Ancient Jerusalem's Water Systems

Holy Land Revealed

Jerusalem, one of the oldest cities in the world, has always been a center of religious and cultural significance. But what allowed this ancient city to flourish in an arid region with scarce water resources? The answer lies in the remarkable water systems built by the city’s early inhabitants.

Ancient Jerusalem

Ancient Jerusalem’s water systems were built to provide water for the city’s inhabitants and to sustain its agricultural activities. These systems were based on an extensive network of channels, cisterns, and aqueducts that collected and transported water from springs and wells in the surrounding hills.

The City of David
The First Temple Pool of Siloam

One of ancient Jerusalem’s most impressive water systems is the Hezekiah Tunnel, also known as the Siloam Tunnel. This tunnel was built in the 8th century BCE by King Hezekiah to protect the city’s water supply during a siege by the Assyrian army. The tunnel was carved through solid rock for over 500 meters, allowing water to flow from the Gihon Spring to the Pool of Siloam.

Warren’s Shaft

Another notable water system in ancient Jerusalem is Warren’s Shaft system. This system was built during the Jebusite period (approximately 1800 BCE) and provided water to the city’s inhabitants and irrigated its agricultural fields. The system consisted of a vertical shaft dug into the rock and connected to underground chambers. Water was collected in these chambers and then distributed throughout the city.

Pool of Bethesda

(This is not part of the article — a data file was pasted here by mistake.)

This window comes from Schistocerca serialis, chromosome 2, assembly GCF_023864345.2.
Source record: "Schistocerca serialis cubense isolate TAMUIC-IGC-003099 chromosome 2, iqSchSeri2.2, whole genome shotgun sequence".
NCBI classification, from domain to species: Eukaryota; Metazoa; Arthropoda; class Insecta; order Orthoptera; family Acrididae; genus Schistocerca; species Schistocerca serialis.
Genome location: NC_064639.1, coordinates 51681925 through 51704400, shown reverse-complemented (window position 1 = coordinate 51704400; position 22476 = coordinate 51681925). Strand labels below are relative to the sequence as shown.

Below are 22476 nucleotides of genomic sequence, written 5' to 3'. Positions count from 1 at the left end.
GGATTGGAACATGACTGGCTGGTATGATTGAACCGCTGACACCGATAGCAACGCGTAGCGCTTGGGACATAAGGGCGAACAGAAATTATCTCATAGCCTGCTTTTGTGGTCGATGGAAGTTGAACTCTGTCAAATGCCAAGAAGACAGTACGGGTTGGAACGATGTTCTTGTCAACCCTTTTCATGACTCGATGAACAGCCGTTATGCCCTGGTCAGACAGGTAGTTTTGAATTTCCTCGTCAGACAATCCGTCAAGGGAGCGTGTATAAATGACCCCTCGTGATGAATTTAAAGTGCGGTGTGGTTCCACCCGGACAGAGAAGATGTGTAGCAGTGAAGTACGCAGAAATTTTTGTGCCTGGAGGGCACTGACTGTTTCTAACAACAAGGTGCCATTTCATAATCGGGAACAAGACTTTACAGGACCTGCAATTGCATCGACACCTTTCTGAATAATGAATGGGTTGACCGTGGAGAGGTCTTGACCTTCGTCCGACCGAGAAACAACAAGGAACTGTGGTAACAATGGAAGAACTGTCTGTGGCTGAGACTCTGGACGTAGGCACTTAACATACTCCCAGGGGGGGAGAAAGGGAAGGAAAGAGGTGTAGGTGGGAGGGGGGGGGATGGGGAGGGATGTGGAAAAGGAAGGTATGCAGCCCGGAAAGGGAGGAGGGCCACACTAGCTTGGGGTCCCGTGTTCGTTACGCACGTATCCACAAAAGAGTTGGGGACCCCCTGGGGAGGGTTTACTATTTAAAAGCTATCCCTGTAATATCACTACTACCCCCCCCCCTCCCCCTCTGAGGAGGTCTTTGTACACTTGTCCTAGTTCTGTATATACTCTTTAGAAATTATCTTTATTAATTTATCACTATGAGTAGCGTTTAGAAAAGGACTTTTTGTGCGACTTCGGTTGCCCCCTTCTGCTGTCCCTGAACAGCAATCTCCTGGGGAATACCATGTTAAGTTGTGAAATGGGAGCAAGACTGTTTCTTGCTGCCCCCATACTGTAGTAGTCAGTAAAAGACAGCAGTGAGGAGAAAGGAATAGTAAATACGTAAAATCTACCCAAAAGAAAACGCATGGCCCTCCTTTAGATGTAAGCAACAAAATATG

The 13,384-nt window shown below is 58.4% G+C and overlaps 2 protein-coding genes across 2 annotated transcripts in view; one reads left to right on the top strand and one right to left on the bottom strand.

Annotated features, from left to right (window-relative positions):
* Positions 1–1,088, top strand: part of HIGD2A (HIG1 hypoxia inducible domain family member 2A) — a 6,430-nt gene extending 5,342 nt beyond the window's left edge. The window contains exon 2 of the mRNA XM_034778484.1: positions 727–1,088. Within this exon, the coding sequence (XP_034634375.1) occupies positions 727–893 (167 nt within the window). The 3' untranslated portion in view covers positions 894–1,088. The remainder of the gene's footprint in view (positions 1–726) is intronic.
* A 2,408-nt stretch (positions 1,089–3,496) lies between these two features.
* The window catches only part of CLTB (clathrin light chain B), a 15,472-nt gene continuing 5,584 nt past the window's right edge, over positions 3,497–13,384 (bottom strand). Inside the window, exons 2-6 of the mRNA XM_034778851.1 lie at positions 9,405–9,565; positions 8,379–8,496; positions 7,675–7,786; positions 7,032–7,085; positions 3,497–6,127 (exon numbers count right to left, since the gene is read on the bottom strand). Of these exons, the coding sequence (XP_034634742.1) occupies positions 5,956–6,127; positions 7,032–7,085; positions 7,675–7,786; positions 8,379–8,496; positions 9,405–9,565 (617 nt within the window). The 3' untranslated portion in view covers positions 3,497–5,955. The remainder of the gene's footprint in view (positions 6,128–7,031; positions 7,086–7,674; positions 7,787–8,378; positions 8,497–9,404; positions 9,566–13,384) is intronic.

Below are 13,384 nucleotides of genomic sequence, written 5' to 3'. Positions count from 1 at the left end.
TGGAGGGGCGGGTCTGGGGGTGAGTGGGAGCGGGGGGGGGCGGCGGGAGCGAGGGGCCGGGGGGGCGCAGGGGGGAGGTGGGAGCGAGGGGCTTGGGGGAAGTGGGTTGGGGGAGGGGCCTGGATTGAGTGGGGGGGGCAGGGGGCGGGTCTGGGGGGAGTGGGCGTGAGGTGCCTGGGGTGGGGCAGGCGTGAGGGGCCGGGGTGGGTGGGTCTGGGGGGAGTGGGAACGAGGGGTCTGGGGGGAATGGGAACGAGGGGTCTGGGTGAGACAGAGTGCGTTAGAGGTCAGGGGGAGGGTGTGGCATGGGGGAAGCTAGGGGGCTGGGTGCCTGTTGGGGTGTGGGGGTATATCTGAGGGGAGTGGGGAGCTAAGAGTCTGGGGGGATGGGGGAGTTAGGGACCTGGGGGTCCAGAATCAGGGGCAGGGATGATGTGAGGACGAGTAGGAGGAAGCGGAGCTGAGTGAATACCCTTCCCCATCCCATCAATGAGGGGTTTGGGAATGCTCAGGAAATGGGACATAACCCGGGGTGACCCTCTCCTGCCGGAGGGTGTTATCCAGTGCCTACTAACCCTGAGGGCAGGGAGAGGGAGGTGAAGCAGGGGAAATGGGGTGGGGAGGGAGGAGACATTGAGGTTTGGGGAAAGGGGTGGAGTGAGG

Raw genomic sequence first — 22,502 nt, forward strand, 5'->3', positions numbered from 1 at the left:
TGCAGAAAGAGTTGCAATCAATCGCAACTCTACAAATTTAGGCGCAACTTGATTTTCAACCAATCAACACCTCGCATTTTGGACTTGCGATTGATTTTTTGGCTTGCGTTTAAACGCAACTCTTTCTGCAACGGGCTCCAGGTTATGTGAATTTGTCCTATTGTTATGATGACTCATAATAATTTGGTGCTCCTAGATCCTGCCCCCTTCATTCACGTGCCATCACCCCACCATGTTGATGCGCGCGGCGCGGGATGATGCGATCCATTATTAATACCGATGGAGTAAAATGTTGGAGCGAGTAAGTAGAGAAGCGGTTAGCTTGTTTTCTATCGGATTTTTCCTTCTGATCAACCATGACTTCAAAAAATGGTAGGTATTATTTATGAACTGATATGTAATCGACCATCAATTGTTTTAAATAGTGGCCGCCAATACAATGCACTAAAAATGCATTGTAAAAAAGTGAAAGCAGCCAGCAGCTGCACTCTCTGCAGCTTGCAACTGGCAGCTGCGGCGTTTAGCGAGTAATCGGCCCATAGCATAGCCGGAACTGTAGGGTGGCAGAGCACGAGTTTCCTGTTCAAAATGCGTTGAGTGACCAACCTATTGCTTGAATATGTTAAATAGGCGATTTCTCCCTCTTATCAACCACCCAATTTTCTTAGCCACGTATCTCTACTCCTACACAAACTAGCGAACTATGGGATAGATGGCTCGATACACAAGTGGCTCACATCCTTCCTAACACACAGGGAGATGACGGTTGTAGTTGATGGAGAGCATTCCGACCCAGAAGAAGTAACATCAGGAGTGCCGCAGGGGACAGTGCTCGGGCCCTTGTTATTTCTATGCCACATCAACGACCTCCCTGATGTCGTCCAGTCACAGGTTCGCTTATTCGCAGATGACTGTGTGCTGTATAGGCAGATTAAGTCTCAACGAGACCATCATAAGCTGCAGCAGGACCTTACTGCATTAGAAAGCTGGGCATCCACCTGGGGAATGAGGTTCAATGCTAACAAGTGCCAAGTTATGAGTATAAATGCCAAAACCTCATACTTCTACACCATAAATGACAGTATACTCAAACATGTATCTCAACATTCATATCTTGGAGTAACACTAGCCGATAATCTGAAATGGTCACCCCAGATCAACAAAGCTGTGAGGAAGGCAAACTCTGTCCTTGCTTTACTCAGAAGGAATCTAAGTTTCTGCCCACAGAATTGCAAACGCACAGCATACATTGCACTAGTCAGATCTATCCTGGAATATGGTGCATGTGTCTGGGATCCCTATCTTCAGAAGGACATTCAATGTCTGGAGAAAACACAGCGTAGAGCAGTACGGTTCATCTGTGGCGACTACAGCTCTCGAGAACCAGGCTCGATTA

The ancient inhabitants of Jerusalem were also skilled in constructing cisterns, which were used to store rainwater for use during drought. These cisterns were carved into the rock and could hold large quantities of water. The largest of these cisterns is the Pool of Bethesda which could hold up to 3 million liters of water.

Jerusalem Ultimate Guide
The Miracles of Jesus Pool-of-Siloam
Herodian Pool of Siloam

Overall, the water systems of ancient Jerusalem were a remarkable engineering feat and played a crucial role in the city’s survival and growth. These systems allowed the inhabitants to withstand long sieges, maintain a stable water supply, and irrigate their fields, which helped sustain the city’s economy and culture. Many of these water systems can still be seen and visited in Jerusalem, providing a glimpse into the city’s rich history and engineering achievements.


Hi! My name is Arik Haglili, an Israeli native who decided to dedicate his life to share my knowledge about the Holy Land to those that are interested to know more about this amazing piece of land. My career as a private tour guide started at the International School For the Studying of the Holocaust and the rest is history.

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